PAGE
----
Abdurraqib: Bill Hurley was a local poet in Columbus, Ohio where I am from. Bill would often pop in at the Writer’s Block Poetry Night, where I’d frequent. I got my start there, reading bad poems on open mics and in slams. In a lot of ways, that room was the first room I felt like a writer in. Bill was one of my favorite writers there, and was always so kind to my work. Bill was older than I was by over 30 years, but wise, funny, and deeply caring. He was diagnosed with cancer, and then beat it, but then it returned and took him in 2016. I’ll always remember how kind he was to my work. How his warmth filled a room.
Marshawn McCarrel was a poet and activist in Columbus. He was a staple at Writing Wrongs, another poetry open mic night I went to often. He was about nine years younger than me, and often one of the youngest poets on the mic, but he was immensely gifted. He had a lyrical dexterity and sharpness that was beyond his years. He also cared about his community, and engaged in activism on many levels, which was a true type of sacrifice. He committed suicide at the start of 2016. There’s a piece about him in the book that I’m really proud of.
“Thank you, reader, for sharing a small corner of this brief and sometimes fantastic life with me” — I love the use of the specific word, “sometimes,” rather than, say, “always.” Why “sometimes”? Which parts of life are fantastic?
Abdurraqib: When it’s warm enough out for the birds to be comfortable in their hunt for a meal, I like to watch the birds outside of my window fight over dumpster scraps before realizing that there’s more than enough to go around. There’s something about how their viciousness turns tender that offers me hope. I like how I walk into my favorite Pita spot in Columbus and the guys behind the counter speak Arabic to me, even though my Arabic is broken and not as good as it once was. I consider this a type of comfort we’re offering each other. I do not particularly care for snow, but I do like the silence that rides in on the back of an especially heavy snow. The way it blankets a city and makes you appreciate being alive and outside when other people refuse to be. I like going to the movies alone and sitting through the credits, looking at all the names of people who worked on the smaller parts of a film, knowing that they might be proud of the fact that someone is sitting somewhere, watching their name crawl along a massive screen and cheering. Yes, assistant costume designer! Yes, person who held a stage light once! Yes, deliverer of boxed lunches, which — I imagine — makes a person a deliverer of joy! It’s all so fantastic. What makes these things fantastic, of course, is that I don’t always have access to them. I can stretch them out in my memory — as I’m doing here — but I can’t always touch them. Where I live, it is sometimes too cold for the birds and it is sometimes too warm for the snow and I sometimes cook a meal from home so that I don’t bury all of my money into the Pita empire and I sometimes can’t go to movies alone if my schedule is causing a particular type of havoc. I imagine if life were always fantastic, those of us living it would have no language to describe or understand it as fantastic. And so, yes, the sometimes gives me something to extend myself towards, always.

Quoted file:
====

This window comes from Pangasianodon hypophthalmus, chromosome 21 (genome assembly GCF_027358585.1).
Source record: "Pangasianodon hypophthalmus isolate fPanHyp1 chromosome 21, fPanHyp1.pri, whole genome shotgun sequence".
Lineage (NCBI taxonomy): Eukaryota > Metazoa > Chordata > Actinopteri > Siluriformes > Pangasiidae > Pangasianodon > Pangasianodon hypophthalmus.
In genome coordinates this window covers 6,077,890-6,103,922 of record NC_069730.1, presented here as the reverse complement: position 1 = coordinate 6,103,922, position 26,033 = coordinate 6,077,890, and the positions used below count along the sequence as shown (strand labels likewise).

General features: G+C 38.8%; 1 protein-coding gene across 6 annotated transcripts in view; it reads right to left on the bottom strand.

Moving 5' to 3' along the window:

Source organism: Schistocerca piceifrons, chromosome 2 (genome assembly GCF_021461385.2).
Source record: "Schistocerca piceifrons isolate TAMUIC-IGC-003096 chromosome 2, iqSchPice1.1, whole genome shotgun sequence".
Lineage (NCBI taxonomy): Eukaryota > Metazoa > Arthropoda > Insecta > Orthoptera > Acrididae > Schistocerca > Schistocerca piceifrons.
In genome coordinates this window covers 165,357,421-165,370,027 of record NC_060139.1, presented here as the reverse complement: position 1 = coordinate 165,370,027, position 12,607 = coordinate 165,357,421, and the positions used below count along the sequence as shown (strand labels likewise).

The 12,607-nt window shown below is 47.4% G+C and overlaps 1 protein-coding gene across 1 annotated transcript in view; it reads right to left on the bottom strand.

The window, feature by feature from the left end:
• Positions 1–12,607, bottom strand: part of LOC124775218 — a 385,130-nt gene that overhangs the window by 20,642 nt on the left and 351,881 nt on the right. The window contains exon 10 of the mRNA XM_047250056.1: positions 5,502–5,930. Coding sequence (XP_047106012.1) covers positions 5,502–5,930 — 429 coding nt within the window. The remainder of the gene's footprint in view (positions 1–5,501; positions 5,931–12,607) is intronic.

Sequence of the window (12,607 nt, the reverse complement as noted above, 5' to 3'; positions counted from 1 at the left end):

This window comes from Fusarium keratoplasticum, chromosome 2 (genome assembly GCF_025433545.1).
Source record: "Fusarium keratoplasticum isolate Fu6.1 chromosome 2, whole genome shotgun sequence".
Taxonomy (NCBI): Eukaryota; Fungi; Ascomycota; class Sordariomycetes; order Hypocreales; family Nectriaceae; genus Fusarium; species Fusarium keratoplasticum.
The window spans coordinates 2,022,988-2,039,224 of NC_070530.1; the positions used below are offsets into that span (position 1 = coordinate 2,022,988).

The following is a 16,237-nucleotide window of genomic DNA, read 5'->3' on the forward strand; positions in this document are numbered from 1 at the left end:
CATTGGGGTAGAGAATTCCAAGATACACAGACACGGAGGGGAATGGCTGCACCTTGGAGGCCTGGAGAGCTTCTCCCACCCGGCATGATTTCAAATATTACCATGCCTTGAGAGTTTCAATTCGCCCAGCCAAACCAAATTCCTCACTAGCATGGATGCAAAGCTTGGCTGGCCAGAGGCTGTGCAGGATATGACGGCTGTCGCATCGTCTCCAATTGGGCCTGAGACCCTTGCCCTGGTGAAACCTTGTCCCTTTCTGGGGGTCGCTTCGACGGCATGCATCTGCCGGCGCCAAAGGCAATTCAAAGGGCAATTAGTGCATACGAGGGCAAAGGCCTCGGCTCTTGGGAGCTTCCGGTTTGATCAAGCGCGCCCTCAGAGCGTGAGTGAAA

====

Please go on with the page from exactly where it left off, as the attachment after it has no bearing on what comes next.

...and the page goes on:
Back to the line, “Thank you, reader…,” who do you imagine your readers are?
Abdurraqib:I always hope for people who are like I was: young, eager about music, and looking for someone to talk about it with. I hope those people can find that in my work, the way I found it in critics before me.
Back to the musicians you write about: say, I’ve listened to Fall Out Boy but don’t know their deep cuts. What should I be listening to?
Abdurraqib: Infinity On High is the best album to start with by them, I think. It’s a great meditation on the idea of fame vs. being famous. There’s a difference, I think. And by that point, they were a band coming to terms with fame, but still far out on coming to terms with being famous. It’s kind of refreshing to have this album where the entire thing is kind of like “yeah, we made it. And this kind of sucks.”
DAVID COTRONE is from Plymouth, MA and currently lives in Brooklyn. His writing has appeared in Fifty-Two Stories (Harper Perennial), Catapult, TechCrunch, and elsewhere. He is currently preparing to launch a blog called “Acknowledgments,” an interview series with writers, viewed through the lens of the acknowledgments sections of their books. Who do we acknowledge, and why? You can follow and learn more about this series by following @DavidCotrone on twitter.2